Figure 4

Confirmed conserved and non-conserved targets of conserved miRNAs determined through degradome sequencing and RNA ligase-mediated rapid amplification of 5′ complementary DNA ends (5′ RACE). The degradome sequencing of miRNA targets is presented in the form of target plots (t-plots). The signature abundance throughout the length of the indicated transcripts is shown. The red arrows in the t-plots indicate cleavage sites (x-axis) and the detected frequencies (y-axis). The target gene (contig) names are given above the t-plots, with annotations shown in parentheses. miRNA:mRNA alignment along with the cleavage frequencies detected using 5′ RACE. The arrows indicate the 5′ ends of the miRNA-guided cleavage products, and the numbers indicate the ratios of the cleaved products of the total fragments that were sequenced.

In addition, we focused on the target of wheat-specific miRNAs, and identified 71 targets for 17 wheat-specific miRNAs, which encoded proteins involved a diverse range of processes, including metabolism, development and other physiological processes (Additional file 4: Table S4). To validate the cleavage of these targets, 4 target genes were examined via 5′-RACE. However, none of them were validated as being cleaved at the miRNA binding site. The explanation might be that 1) some species-specific miRNAs lack target genes; 2) the targets of some species-specific miRNAs are expressed at a very low level or in a tissue-specific manner, and they cannot be identified by degradome sequencing; 3) many species-specific miRNAs repress the translation of their target genes, which therefore cannot be determined through degradome sequencing or 5′ RACE methods, which fail to clone the target in the absence of detectable slicing; 4) some miRNAs identified based on small RNA sequencing and prediction of precursor hairpin structure might not be real ones. More evidences are needed to confirm. For example, are they DCL1 dependent? Finally, we identified 150 targets for 61 wheat-barley linage specific miRNAs through degradome sequencing (Additional file 4: Table S4). We validated the cleavage of 6 target genes for 4 wheat-barley-specific miRNAs through 5′-RACE. Among these genes, two unigenes encoding an unknown protein and a disease resistance RPM1-like protein were identified as targets of miR2009a. MiR3134a cleaved two genes, encoding respiratory burst oxidase homolog proteins H and J. MiR3043a targeted unigene encoding disease resistance RPP13-like protein. One unigene encoding an unknown protein was confirmed to be targeted by miR3084a (Figure 5).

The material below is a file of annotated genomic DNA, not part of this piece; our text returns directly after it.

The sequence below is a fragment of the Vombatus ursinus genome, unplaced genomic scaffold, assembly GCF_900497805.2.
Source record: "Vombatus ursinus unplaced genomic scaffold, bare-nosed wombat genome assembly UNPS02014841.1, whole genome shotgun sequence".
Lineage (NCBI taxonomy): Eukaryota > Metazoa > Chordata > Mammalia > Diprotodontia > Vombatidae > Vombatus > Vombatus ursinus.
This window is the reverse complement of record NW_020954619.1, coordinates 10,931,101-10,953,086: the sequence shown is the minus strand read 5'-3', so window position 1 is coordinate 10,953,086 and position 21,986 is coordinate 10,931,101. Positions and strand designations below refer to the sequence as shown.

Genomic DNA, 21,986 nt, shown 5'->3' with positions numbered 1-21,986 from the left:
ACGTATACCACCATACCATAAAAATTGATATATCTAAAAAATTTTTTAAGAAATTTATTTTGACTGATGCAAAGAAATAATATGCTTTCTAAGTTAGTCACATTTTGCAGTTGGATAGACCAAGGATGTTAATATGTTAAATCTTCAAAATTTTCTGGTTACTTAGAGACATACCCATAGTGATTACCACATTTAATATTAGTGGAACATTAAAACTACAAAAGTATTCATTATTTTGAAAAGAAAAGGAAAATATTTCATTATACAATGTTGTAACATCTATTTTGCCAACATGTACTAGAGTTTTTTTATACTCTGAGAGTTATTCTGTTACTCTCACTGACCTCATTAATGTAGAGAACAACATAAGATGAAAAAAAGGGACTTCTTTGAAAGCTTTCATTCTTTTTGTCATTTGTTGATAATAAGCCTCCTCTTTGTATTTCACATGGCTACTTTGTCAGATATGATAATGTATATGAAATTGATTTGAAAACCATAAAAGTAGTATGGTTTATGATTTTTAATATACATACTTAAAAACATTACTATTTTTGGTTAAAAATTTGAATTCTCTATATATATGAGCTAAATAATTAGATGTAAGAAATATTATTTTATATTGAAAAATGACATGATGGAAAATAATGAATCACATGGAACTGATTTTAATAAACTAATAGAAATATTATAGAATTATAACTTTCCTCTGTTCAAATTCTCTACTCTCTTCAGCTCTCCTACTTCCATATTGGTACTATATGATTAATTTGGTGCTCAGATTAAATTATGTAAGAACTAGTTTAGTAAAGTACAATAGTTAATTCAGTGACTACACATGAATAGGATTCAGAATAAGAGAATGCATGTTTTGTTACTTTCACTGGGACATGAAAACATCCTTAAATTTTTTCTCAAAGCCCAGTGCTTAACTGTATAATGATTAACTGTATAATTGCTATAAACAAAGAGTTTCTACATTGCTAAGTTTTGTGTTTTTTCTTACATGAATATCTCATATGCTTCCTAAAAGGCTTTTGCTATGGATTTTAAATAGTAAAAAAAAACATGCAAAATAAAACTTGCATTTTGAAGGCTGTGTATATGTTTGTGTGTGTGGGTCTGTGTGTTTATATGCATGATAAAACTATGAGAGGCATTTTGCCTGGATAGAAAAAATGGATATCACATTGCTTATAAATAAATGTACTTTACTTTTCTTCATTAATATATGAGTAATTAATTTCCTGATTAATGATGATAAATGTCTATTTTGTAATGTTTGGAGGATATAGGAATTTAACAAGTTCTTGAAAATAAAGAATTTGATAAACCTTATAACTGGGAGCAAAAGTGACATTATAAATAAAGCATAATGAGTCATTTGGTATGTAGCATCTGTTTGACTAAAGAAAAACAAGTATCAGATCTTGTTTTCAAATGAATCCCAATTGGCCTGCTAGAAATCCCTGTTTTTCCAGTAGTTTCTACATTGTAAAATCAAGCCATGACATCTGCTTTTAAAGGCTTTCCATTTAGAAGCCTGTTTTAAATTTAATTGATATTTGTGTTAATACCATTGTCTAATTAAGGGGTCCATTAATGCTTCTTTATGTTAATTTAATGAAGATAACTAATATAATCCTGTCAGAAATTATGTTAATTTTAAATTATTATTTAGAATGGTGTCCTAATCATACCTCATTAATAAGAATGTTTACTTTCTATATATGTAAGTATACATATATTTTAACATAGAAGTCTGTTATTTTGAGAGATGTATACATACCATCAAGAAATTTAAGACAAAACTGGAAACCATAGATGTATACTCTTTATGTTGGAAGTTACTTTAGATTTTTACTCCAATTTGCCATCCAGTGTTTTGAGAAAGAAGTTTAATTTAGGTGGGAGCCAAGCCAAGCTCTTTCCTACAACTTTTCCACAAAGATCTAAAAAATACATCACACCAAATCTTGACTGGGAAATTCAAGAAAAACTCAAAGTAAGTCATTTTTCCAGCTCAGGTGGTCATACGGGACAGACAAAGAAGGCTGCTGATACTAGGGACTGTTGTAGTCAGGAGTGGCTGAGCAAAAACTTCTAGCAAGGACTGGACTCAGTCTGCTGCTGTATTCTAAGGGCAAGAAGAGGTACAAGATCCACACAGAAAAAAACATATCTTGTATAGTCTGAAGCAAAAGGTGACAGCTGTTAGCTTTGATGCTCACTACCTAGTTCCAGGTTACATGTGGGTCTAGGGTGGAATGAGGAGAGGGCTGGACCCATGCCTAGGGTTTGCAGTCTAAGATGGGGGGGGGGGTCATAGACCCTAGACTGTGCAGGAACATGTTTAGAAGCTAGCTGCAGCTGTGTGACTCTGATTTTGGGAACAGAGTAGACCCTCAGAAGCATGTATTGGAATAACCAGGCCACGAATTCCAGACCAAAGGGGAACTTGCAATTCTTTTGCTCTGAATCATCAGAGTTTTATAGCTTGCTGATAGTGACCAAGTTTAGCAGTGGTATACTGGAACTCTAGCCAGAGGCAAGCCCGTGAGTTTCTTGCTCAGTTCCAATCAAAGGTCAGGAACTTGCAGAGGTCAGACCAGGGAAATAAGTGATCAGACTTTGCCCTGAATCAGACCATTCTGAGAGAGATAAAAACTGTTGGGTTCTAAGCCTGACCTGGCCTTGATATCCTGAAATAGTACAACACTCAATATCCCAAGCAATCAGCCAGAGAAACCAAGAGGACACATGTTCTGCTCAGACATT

Figure 5

Confirmed targets of wheat- and barley-specific miRNAs determined through degradome sequencing and RNA ligase-mediated rapid amplification of 5′ complementary DNA ends (5′ RACE). The degradome sequencing of the miRNA targets is presented in the form of target plots (t-plots). The signature abundance throughout the length of the indicated transcripts is shown. The red arrows in the t-plots indicate cleavage sites (x-axis) and the detected frequencies (y-axis). The target gene (contig) names are given above the t-plots, with annotations shown in parentheses. miRNA:mRNA alignments along with the cleavage frequencies detected using 5′ RACE. The arrows indicate the 5′ ends of miRNA-guided cleavage products, and the numbers indicate the ratios of the cleaved products of the total fragments that were sequenced.

Identification of miRNAs that are preferentially expressed in wheat grains

In order to screen the miRNAs that are preferentially expressed in grains, we examined the genome-wide transcription profiles of miRNA abundance across 11 different wheat tissues by high throughput sequencing (Additional file 6: Table S5). To visualize broad trends in the temporal expression of the miRNAs, we performed simple hierarchical clustering to generate heatmaps (Figure 6). First, based on the outcome of the tissue classification in heatmaps, tissues that are similar in structure were grouped together, indicating that similar groups of miRNAs were up- or down-regulated in the each tissue type. For example, 8 DAP and 15 DAP grains, 0–5 mm young spikes and 10–15 mm young spikes, dry grains and germinating seed embryos were grouped together. Hierarchical clustering of these tissues by their miRNA expression profiles suggested that the functions of miRNAs can be appreciated based on the biology of the tissues in which it is uniquely expressed.
Figure 6